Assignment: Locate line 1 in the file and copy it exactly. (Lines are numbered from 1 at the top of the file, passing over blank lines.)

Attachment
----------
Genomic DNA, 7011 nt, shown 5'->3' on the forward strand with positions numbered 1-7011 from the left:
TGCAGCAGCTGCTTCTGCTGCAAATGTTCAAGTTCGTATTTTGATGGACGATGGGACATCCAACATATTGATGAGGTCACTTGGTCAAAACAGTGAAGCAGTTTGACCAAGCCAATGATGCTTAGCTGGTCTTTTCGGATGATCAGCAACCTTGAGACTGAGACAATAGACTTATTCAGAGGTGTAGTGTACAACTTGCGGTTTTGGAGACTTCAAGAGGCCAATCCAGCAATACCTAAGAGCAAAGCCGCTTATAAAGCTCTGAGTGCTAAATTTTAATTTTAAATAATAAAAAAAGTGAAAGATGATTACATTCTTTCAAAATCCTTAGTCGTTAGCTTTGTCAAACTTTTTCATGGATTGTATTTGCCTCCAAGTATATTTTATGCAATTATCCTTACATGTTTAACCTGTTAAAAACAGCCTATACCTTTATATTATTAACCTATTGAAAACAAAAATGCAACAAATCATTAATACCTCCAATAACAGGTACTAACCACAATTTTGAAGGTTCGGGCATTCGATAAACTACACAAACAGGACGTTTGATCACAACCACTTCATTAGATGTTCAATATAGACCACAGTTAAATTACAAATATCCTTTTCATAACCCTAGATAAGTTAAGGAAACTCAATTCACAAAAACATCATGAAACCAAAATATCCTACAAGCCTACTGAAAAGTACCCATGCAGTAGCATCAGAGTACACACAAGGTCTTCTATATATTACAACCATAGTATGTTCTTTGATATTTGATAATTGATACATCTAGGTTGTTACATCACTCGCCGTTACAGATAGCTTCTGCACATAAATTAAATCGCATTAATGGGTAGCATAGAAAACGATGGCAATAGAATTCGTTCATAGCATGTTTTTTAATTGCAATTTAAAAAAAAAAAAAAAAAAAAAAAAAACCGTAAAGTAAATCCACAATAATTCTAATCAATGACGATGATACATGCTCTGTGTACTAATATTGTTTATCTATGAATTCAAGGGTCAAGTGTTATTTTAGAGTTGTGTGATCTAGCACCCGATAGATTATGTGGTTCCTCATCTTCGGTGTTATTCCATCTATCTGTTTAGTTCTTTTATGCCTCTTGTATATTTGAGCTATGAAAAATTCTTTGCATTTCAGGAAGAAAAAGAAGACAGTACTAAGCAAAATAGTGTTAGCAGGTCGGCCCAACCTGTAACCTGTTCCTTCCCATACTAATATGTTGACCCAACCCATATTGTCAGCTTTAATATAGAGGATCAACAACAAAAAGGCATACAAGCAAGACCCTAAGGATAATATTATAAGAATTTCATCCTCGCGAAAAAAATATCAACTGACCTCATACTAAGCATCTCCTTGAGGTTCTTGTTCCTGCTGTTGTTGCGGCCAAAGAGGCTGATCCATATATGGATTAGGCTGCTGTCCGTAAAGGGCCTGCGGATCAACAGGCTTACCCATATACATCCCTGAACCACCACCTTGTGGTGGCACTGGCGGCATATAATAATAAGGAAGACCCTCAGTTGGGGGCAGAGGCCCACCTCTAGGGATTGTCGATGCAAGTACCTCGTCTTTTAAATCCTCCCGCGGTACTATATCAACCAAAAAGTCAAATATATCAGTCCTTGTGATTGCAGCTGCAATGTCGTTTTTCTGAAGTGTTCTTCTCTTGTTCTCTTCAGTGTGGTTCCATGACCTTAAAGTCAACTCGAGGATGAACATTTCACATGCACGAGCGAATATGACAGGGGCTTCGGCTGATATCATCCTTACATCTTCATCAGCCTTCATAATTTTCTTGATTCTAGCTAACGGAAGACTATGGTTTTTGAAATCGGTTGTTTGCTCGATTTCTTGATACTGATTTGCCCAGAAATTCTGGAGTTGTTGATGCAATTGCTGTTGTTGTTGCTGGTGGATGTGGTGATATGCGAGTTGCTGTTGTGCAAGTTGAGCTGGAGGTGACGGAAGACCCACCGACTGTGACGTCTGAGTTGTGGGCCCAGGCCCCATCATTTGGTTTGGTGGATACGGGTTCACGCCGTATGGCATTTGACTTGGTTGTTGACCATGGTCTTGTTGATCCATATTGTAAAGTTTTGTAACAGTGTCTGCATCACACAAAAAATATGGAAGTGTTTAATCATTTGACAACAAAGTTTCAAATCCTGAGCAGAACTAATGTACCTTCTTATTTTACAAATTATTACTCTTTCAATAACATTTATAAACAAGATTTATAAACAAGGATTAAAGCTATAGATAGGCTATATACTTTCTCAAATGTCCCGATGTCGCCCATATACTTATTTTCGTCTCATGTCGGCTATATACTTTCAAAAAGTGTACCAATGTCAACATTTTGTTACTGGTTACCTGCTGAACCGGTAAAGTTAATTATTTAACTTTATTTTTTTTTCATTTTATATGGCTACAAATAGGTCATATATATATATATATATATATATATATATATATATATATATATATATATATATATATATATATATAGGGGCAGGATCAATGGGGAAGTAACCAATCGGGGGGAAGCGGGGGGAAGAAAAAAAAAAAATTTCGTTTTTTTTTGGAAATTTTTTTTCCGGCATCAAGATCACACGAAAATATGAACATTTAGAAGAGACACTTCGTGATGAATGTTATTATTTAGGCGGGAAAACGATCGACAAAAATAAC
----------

Genomic DNA, 7011 nt, shown 5'->3' on the forward strand with positions numbered 1-7011 from the left: